I've had an interesting side effect when playing around with DNAC application policies.
I built my underlay with ISIS as recommended. I then discover my devices via loopbacks advertised in the underlay.
All has been working fine generally. So I decided to see what Application policies would do to get an idea of the config deployed. Bear in mind there is no data traffic running in this test network other than some basic pings from a laptop to the internet.
I left the Application policy as configured by default in DNAC. All "Business relevant" applications were left as set out the box. My idea was to see what is deployed and from that maybe tweak to suit my needs.
So I called the Application Profile "Test-QoS" and attached it to the default CVD_QUEUEING_PROFILE. I then deployed to all devices in my test site.
The first thing that happened is all my ISIS neighbours dropped and DNAC no longer could reach my devices. ISIS is used to advertise the loopbacks that DNAC manages via so no ISIS neighbours no loopback routes and no DNAC reachability.
Fortunately I have OOB management via all the management interfaces. So I jumped on and removed the QoS policies applied to the underlay and immediately my ISIS neighbours re-formed, routes were advertised in the underlay and DNAC re-established connectivity.
So as a further test I selected a single Edge device and re-deployed the policy. Same again, ISIS neighbours dropped. I have two /30 links from Edge to Border so I removed the DNAC policy from one interface and the ISIS neighbour re-established.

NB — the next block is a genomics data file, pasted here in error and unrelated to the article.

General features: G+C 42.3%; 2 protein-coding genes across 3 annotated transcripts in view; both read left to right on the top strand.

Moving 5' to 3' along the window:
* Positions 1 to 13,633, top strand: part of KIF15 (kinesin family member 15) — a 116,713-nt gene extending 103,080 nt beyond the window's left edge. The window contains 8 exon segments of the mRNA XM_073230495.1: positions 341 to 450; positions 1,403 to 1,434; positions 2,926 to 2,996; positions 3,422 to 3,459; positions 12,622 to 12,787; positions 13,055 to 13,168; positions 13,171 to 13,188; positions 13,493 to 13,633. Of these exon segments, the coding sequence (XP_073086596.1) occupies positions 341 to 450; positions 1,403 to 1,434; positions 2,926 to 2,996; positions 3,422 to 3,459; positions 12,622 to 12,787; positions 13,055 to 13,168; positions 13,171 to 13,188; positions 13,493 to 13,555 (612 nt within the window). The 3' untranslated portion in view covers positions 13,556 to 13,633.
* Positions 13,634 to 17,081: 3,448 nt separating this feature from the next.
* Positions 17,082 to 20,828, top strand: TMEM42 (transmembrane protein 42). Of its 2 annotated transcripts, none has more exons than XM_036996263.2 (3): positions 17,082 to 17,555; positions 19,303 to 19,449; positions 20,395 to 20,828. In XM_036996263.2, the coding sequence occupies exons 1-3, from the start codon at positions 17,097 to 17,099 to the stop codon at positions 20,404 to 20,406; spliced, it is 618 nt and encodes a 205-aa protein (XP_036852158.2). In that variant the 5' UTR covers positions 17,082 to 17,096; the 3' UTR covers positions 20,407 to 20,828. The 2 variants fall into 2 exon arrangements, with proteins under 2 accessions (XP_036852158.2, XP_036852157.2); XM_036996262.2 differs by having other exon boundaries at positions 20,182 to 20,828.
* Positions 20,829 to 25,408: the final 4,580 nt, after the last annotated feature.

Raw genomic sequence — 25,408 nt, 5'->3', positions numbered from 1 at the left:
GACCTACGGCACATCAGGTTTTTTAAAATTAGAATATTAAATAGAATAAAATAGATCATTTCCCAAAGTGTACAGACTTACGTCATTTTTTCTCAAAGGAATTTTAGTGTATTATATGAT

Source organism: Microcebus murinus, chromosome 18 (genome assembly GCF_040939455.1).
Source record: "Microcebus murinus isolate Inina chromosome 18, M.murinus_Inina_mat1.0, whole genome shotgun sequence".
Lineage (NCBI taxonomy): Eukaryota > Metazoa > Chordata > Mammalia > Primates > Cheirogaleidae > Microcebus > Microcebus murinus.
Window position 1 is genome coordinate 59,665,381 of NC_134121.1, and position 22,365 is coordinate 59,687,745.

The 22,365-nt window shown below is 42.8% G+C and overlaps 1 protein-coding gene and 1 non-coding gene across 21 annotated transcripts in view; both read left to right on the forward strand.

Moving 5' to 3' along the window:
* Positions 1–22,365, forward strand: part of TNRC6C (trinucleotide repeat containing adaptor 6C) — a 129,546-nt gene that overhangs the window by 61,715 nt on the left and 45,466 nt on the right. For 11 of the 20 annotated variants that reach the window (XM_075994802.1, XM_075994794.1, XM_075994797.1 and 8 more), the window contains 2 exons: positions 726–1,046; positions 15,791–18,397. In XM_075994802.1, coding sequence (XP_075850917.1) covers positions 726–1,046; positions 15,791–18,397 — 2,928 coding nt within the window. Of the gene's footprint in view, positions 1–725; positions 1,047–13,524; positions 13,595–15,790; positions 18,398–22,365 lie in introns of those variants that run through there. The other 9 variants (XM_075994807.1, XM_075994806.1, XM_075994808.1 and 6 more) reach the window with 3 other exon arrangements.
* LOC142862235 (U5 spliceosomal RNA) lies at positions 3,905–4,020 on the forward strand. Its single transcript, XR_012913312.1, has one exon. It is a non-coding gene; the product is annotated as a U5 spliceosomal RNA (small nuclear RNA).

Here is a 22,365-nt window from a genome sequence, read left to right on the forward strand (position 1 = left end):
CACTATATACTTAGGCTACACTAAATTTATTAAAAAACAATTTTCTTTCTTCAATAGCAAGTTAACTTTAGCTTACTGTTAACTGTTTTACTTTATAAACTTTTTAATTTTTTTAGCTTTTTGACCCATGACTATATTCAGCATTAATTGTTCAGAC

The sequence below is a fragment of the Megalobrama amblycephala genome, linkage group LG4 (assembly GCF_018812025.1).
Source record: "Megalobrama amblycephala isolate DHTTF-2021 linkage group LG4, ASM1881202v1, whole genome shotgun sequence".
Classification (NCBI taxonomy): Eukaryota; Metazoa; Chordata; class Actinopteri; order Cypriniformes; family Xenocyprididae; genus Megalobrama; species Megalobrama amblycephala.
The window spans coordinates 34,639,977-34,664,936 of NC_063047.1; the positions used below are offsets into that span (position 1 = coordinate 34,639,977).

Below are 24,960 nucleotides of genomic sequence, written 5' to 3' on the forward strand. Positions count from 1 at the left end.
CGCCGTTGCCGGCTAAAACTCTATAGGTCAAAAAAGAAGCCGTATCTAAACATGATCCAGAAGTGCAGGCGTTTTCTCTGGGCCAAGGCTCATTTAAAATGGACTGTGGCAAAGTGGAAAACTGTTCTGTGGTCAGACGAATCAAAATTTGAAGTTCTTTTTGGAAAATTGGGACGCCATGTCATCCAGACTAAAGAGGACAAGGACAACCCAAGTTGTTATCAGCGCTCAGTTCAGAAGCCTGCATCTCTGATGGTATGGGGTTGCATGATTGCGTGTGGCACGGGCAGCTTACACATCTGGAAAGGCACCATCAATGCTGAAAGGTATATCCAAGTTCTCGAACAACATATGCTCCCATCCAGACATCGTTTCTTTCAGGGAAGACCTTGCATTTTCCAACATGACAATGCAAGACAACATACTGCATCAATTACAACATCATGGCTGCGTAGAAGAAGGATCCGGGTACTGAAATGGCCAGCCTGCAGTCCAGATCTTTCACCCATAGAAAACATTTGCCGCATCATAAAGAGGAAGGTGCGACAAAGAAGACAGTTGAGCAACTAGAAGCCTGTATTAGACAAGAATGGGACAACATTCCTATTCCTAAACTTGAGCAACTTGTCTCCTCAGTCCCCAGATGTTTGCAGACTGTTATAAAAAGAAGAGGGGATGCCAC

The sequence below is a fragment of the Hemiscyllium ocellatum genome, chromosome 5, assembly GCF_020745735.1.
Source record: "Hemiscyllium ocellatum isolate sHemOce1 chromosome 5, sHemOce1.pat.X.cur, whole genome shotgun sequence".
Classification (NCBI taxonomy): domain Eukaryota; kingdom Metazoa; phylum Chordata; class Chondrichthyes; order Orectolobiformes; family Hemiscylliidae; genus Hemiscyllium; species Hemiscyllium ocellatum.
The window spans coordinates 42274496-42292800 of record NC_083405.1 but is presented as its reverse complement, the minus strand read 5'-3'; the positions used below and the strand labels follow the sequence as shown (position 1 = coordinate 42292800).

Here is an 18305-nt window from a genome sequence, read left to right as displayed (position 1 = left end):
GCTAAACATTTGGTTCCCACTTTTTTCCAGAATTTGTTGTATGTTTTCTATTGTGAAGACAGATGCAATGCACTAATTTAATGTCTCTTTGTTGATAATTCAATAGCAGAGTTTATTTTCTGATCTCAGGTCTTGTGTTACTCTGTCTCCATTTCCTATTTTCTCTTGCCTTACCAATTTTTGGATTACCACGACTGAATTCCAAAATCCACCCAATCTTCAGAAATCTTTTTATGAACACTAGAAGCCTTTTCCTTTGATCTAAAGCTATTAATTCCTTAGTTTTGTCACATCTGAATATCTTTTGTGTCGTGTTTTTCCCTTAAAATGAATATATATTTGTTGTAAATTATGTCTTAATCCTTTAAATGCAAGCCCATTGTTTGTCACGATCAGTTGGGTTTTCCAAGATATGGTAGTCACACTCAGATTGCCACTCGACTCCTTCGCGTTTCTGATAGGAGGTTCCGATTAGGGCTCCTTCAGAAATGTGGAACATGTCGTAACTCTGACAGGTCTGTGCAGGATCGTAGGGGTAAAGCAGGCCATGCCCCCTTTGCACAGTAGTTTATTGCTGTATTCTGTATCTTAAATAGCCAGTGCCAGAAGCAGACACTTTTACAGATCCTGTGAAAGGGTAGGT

As a further test I configured OSPF on the /30 links. OSPF neighbours were formed immediately across both /30's. One /30 had the DNAC policy and one didn't. The one that had the policy formed an OSPF relationship but not an ISIS relationship. The interface that didn't have the DNAC policy formed both OSPF and ISIS neighbour relationships.
So it seems clear that something in the DNAC policy drops ISIS traffic.
I'm going to play around with the Application and queuing policies to see what resolves the situation. However, is there something I've done wrong here in building my underlay, discovering via loopbacks advertised in the underlay and then applying an out of the box policy from DNAC? I wouldn't expect the out the box policy to have any impact on routing protocols.
I've done a bit more troubleshooting and investigation on this issue.
As a starting point I commonly deploy auto-qos on a switch. This generally provides enough or a basis from which to build. It prioritizes voice traffic and gives a bandwidth allocation to other traffic and I can then tweak that as required.
I deployed auto-qos on the interfaces running ISIS and there was no impact. The ISIS neighbour relationships were maintained.
However, I then deleted the auto-qos and re-applied a policy via DNAC and the ISIS neighbours dropped as before.
So obviously the DNAC applied policy has a problem with non-IP traffic since the ISIS neighbours are not based on IP.
When I look at the the policy map on the interface that relates to matching DSCP values but ISIS does not have DSCP values. Looking at the interface I can see output discards incrementing slowly which I assume may be my ISIS traffic.
I found an old Cisco document about how routing updates are queued on an interface with QoS applied and it refers to the pak_priority field
Thank you for sharing what you found. I am very interested in any resolution that you find. Unfortunately we don’t have test equipment yet to try this out however our live network is built with IS-IS as the underlay. After reading your post I’m very glad I kicked the can on implementing QoS via DNAC until we finished a few other projects. Looking forward to your next posts.